Jerry Spinelli

All posts tagged Jerry Spinelli

Maniac Magee, by Jerry Spinelli

Published October 20, 2014 by Dagmar

ManiacMagee1This book may be my favorite book of the year.  Written by the author of one of my recent favorites for middle and high school, Stargirl, was recommended to me by the students in one of my third grade classes.  They’d been read the book by their teacher.  I’d been given all sorts of recommendations, Captain Underpants, among them.  This one stuck in my mind, because I knew it had won the 1991 Newbery Medal and because I’d always meant to read it.

Jeffrey Magee was orphaned at the age of three when his parents’ trolley went off the tracks of the P & W Trestle into the Schuylkill River.  Jeffrey moved in with his aunt and uncle who always fought. One day, he ran away, literally.  He ran all the way to a town called Two Mills.  Two Mills was split by Hector Street.  The West End of town was reserved for whites.  The East End of town was for blacks.  The two populations didn’t mix at all.  In fact, no one who was white dared come into East End.  Likewise, no one who was black purposely went into the West End of town.  Until Maniac Magee, unaware of the rules, showed up in the East End of town.  He met a girl named Amanda Beale, a great lover of books.  He managed, unbelievably, to borrow a book from her, a girl who did not, as a rule, lend her books.  He promised to return it and ended up living in Amanda Beale’s house.  There, he had two little brothers, a sister and a mother and father – a home.  Maniac Magee was fearless.  He could do extraordinary things.  He hit home runs off a star pitcher, ran touch downs on the football field, untangled complicated knots, ran on a single rail of a railroad line and actually sat on the Finsterwald’s front steps to read a book. He never went to school but loved to read.  He was a maniac.  He was legend.  All was going well until one day someone pointed out that he was white.  Maniac, didn’t even realize it himself.  Things changed after that day.  People didn’t like that the Beale’s were sheltering him.  So, Maniac ran.  He ran and found a home at the local zoo, in the buffalo pen.  There, he met a true friend, Grayson, who would make him another home in the park.  Soon, Maniac had to run again, this time, to the West End and a house where two small boys needed someone who would keep them safe.  He was fine there, taking care of those two boys who needed him and for whom he would do anything.  Until the day they asked him to do something he absolutely could not do, and he ran again.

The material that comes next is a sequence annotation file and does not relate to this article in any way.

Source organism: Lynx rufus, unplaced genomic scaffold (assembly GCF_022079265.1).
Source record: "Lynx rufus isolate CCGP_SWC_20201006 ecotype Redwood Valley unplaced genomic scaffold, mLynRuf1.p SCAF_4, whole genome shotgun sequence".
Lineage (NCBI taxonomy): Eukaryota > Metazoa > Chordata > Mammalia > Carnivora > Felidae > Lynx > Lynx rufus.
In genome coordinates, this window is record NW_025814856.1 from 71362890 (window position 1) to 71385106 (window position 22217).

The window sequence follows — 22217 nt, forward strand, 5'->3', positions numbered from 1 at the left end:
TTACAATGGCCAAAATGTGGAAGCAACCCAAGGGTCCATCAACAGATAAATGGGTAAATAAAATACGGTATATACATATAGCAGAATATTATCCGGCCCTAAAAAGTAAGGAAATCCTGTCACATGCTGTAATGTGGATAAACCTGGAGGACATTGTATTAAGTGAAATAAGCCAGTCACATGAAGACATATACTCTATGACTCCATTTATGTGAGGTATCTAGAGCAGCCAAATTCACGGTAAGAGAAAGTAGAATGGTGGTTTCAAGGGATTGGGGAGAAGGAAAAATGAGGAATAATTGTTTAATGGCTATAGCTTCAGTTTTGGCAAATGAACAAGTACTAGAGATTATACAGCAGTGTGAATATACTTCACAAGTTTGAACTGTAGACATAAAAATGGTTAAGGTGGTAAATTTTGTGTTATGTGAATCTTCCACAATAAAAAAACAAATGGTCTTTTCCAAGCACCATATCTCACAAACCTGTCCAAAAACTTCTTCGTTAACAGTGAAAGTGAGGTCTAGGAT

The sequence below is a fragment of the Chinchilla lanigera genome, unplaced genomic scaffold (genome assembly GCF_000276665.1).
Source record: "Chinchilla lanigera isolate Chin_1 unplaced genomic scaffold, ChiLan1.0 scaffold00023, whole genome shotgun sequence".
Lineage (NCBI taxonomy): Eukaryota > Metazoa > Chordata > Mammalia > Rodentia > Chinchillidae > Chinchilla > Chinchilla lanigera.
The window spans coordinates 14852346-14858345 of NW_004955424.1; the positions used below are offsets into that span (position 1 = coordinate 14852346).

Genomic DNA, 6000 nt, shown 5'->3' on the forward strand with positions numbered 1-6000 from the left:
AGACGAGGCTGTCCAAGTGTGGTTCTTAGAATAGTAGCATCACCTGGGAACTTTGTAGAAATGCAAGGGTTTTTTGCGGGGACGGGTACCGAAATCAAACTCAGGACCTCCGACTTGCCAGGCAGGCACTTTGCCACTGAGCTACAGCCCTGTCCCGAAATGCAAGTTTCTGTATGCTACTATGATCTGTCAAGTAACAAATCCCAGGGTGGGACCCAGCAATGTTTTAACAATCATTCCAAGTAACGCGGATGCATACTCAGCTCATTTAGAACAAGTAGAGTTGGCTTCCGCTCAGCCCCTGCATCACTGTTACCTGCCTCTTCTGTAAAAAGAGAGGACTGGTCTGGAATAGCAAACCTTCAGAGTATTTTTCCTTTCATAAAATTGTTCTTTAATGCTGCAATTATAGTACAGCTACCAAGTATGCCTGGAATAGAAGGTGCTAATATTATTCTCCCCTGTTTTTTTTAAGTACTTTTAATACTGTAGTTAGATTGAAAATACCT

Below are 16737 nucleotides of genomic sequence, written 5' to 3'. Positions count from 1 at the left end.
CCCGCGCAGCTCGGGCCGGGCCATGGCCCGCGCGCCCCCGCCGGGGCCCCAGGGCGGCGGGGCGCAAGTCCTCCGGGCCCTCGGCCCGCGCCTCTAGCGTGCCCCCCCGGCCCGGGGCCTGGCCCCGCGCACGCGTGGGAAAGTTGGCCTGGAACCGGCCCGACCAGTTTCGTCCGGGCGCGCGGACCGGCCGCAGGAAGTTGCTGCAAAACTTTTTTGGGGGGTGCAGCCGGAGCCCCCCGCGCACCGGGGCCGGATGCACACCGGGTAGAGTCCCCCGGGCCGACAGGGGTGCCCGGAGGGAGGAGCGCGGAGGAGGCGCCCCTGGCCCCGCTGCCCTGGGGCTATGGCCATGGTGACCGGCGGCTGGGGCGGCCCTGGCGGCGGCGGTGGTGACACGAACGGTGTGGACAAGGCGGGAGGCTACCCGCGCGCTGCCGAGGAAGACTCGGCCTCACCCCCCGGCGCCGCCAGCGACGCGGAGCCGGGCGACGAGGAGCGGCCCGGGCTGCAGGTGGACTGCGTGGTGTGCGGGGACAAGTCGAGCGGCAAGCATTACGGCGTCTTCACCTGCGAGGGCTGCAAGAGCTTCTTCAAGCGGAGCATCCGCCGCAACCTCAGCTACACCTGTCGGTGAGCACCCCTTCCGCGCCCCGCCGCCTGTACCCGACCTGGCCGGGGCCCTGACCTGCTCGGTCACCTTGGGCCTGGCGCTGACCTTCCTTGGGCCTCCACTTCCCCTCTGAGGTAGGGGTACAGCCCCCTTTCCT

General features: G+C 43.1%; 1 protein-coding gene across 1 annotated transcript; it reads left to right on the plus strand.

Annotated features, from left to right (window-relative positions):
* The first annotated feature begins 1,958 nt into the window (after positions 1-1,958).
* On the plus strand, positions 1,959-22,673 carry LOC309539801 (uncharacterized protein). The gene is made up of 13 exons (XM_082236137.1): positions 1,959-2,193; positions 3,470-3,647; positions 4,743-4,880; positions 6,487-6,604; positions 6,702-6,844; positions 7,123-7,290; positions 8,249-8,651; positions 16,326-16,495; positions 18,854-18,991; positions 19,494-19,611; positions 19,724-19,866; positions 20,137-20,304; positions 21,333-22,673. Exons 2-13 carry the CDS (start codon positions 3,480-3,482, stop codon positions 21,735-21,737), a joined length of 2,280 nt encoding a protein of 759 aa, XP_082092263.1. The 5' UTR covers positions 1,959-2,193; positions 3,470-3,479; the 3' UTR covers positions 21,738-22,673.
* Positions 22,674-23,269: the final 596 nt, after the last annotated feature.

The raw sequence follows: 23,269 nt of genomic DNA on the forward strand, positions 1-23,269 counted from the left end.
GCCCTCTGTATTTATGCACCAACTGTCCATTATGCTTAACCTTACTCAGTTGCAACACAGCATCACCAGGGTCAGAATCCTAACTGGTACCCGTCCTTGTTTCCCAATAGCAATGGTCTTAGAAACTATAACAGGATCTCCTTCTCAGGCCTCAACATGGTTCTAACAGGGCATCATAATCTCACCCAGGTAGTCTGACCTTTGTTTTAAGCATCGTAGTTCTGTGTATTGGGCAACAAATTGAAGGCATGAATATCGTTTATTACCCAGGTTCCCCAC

Like my students, I became completely absorbed in Maniac Magee’s story.  I hope you will too.

 

 

Stargirl, by Jerry Spinelli

Published April 26, 2013 by Dagmar

stargirlStargirl is magical, just like Stargirl herself. What happens when you meet someone completely different —  someone who does things that no one would ever do, things that draw a lot of attention.  What if that someone doesn’t even care that they’re different?  Would you have the courage to be that person’s friend?  I loved this book and so did my students.

Leo Burlock is in high school.  He’s just like any other kid.  He’s kind of popular, a nice guy.  But, when a new girl, Stargirl, arrives at school, she changes things for him and for everyone.  She brings her ukelele to the cafeteria and serenades people on their birthdays.  She sits down in class and puts a curtain and a vase of flowers on her desk.  She joins the cheerleading squad and cheers for both teams.  Stargirl’s complete innocence catches him by surprise and makes him fall in love with her.  For a time, the entire student body falls in love with her too.  But, then, Stargirl makes a big mistake, and the penalty is huge.  She is shunned by the entire school, and Leo, as her boyfriend, is shunned too.  “And the shunning — it was clear now — had come to me.  It was less absolute for me than for her, but it was there.  I saw it in the eyes that shifted away from mine, the shoulders that turned, the chatter that seemed less loud around me now than before.  I fought it.  I tested its limits.  In the courtyard, between classes, in the lunchroom, I called out to others just to see if they would respond. When someone turned and nodded, I felt grateful.” In desperation, Leo asks Stargirl to change, to be normal.  “She constantly quizzed me about what other kids would do, would buy, would think.”  Stargirl does her best to change for Leo.  “In our minds we tried to pin her to a corkboard like a butterfly, but the pin merely went through and away she flew.”